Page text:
TABLE OF CONTENTS
1.1 ASSISTED REPRODUCTIVE TECHNOLOGIES
1.2 PREIMPLANTATION GENETIC TESTING
1.2.1 PGT FOR MONOGENIC/SINGLE GENE DEFECT (PGT-M)
1.2.2 PGT FOR ANEUPLOIDIES (PGT-A)/STRUCTURAL REARRANGEMENTS (PGT-SR)
22.214.171.124 FLUORESCENCE IN SITU HYBRIDIZATION FOR SINGLE CELL ANALYSIS
126.96.36.199 COMPREHENSIVE CHROMOSOME SCREENING
188.8.131.52 NEXT GENERATION SEQUENCING
1.3 THE ORIGIN OF CHROMOSOMAL ABNORMALITIES IN PREIMPLANTATION EMBRYOS
1.3.1 ORIGIN OF MITOTIC ANEUPLOIDIES
184.108.40.206 UNDERLYING PROCESSES LEADING TO ABNORMAL CHROMOSOME NUMBERS
220.127.116.11 MATERNAL FACTORS AFFECTING MITOTIC ANEUPLOIDIES
18.104.22.168 THE SPINDLE ASSEMBLY CHECKPOINT DURING MITOSIS
22.214.171.124 THE CHROMOSOMAL PASSENGER COMPLEX
2. OBJECTIVES OF THE MASTER THESIS 15
3. MATERIALS AND METHODS
3.1 CELL CULTURE
3.2 RNA/DNA EXTRACTION
3.3 SINGLE CELL PICK-UP
3.4 CDNA SYNTHESIS
3.5 CDNA AMPLIFICATION
3.6 PHYSICAL SEPARATION OF MRNA AND GDNA
3.7 MEASURING CDNA CONCENTRATIONS
3.8 GENOMIC DNA PRECIPITATION AND AMPLIFICATION
3.9 QUANTITATIVE REAL-TIME PCR (QRT-PCR)
4.1 VALIDATION OF THE OLIGO-DT 30VN PRIMER SET
4.1.1 BULK RNA FIBROBLASTS
4.1.2 BULK RNA HESC
4.2 VALIDATION OF THE TSO AND ISPCR PRIMER SET
4.3 IMPLEMENTATION OF OLIGO-DT 30VN LABELLED MAGNETIC BEADS
4.3.1 RNA DILUTION SERIES
4.3.2 SINGLE CELL LEVEL
4.4 VALIDATION OF THE CFTR PRIMER SET
4.4.1 DNA DILUTION
4.4.2 SINGLE CELL LEVEL
4.5 VALIDATION OF PHYSICAL SEPARATION OF MRNA AND GDNA
4.5.1 RNA/DNA MIXES
126.96.36.199 VALIDATION OF AMPLIFIED CDNA
188.8.131.52 VALIDATION OF AMPLIFIED GDNA AFTER MULTIPLE DISPLACEMENT AMPLIFICATION
4.5.2 SINGLE CELL LEVEL
184.108.40.206 VALIDATION OF AMPLIFIED CDNA
220.127.116.11 VALIDATION OF AMPLIFIED GDNA AFTER MULTIPLE DISPLACEMENT AMPLIFICATION
18.104.22.168 VALIDATION OF THE PICOPLEX WGA KIT
22.214.171.124 VALIDATION OF AMPLIFIED GDNA AFTER PICOPLEX
126.96.36.199 SHALLOW WHOLE GENOME SEQUENCING DATA
Introduction: Roughly half of the human preimplantation embryos obtained after in vitro fertilization (IVF) and intracytoplasmic sperm injection (ICSI) show a high frequency of chromosomal mosaicism, the event where not all cells of an embryo display an identical chromosomal composition. These abnormalities are mostly explained by anaphase lagging, non-disjunction and endoreduplication, of which anaphase lagging is the most common mechanism resulting in mosaicism. They originate during postzygotic, mitotic divisions. Several authors hypothesize that the causes of the aberrations lie in the depletion of certain transcripts such as for the components of the chromosomal passenger complex (CPC) and the spindle attachment checkpoint (SAC) which are key regulators during cell division that correct chromosome attachment errors and prevent chromosome mis-segregations and aneuploidy. Conversely, transcriptome analysis on whole embryos has shown the presence of these transcripts which argues against their role during the development of aneuploidies. Interestingly, different SAC and CPC expression levels were shown at the single cell level, but without correlation to chromosomal abnormalities.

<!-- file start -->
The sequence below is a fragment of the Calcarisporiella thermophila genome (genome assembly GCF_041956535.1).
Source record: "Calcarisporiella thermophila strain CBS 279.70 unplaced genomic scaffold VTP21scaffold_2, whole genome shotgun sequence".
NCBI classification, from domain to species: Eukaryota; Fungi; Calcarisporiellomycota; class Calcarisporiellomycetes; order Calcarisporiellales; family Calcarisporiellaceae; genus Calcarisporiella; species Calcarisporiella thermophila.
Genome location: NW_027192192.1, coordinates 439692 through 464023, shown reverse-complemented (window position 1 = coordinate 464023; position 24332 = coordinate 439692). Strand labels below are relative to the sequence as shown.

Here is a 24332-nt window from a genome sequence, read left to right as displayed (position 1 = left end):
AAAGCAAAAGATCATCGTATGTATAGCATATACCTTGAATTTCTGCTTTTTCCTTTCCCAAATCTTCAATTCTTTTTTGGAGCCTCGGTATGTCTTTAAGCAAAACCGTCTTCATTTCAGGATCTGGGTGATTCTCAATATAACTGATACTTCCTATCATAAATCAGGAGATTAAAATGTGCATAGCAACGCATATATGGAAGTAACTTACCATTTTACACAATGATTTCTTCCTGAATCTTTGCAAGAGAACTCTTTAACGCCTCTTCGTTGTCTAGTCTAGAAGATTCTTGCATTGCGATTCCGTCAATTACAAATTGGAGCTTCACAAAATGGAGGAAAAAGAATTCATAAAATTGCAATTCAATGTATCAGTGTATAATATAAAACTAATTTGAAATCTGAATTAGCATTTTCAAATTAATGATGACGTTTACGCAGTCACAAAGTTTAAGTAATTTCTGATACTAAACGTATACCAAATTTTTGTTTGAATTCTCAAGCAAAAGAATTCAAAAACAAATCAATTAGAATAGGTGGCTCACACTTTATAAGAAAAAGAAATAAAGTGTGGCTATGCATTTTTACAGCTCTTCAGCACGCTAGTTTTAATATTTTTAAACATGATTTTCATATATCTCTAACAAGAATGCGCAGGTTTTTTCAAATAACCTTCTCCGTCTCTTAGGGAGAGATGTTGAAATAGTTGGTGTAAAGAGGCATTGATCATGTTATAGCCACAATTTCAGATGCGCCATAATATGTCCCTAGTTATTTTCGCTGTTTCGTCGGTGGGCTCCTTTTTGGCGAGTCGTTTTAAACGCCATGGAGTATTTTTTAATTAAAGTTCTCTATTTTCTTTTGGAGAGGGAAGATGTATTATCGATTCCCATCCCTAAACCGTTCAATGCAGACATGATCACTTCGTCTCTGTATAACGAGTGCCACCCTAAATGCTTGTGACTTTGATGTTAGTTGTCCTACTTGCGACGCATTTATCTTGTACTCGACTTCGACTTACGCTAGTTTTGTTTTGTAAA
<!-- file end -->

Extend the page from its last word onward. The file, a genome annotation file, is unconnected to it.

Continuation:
Aim: In this master thesis, we want to develop and implement simultaneous genome and transcrip- tome analysis at the single cell level, through analyzing single cells of human embryonic stem cells and human fibroblasts. For the validation of the experiments we used (1) purified RNA & DNA mixes, (2) larger numbers of cells and (3) dilutions down to one single cell. The ultimate goal of using such technique is to investigate each single blastomere of human embryos at the two- to eight-cell stage. We particularly want to investigate the hypothesis whether shortage of previously mentioned tran- scripts leads to an abnormal number of chromosomes during embryonal development.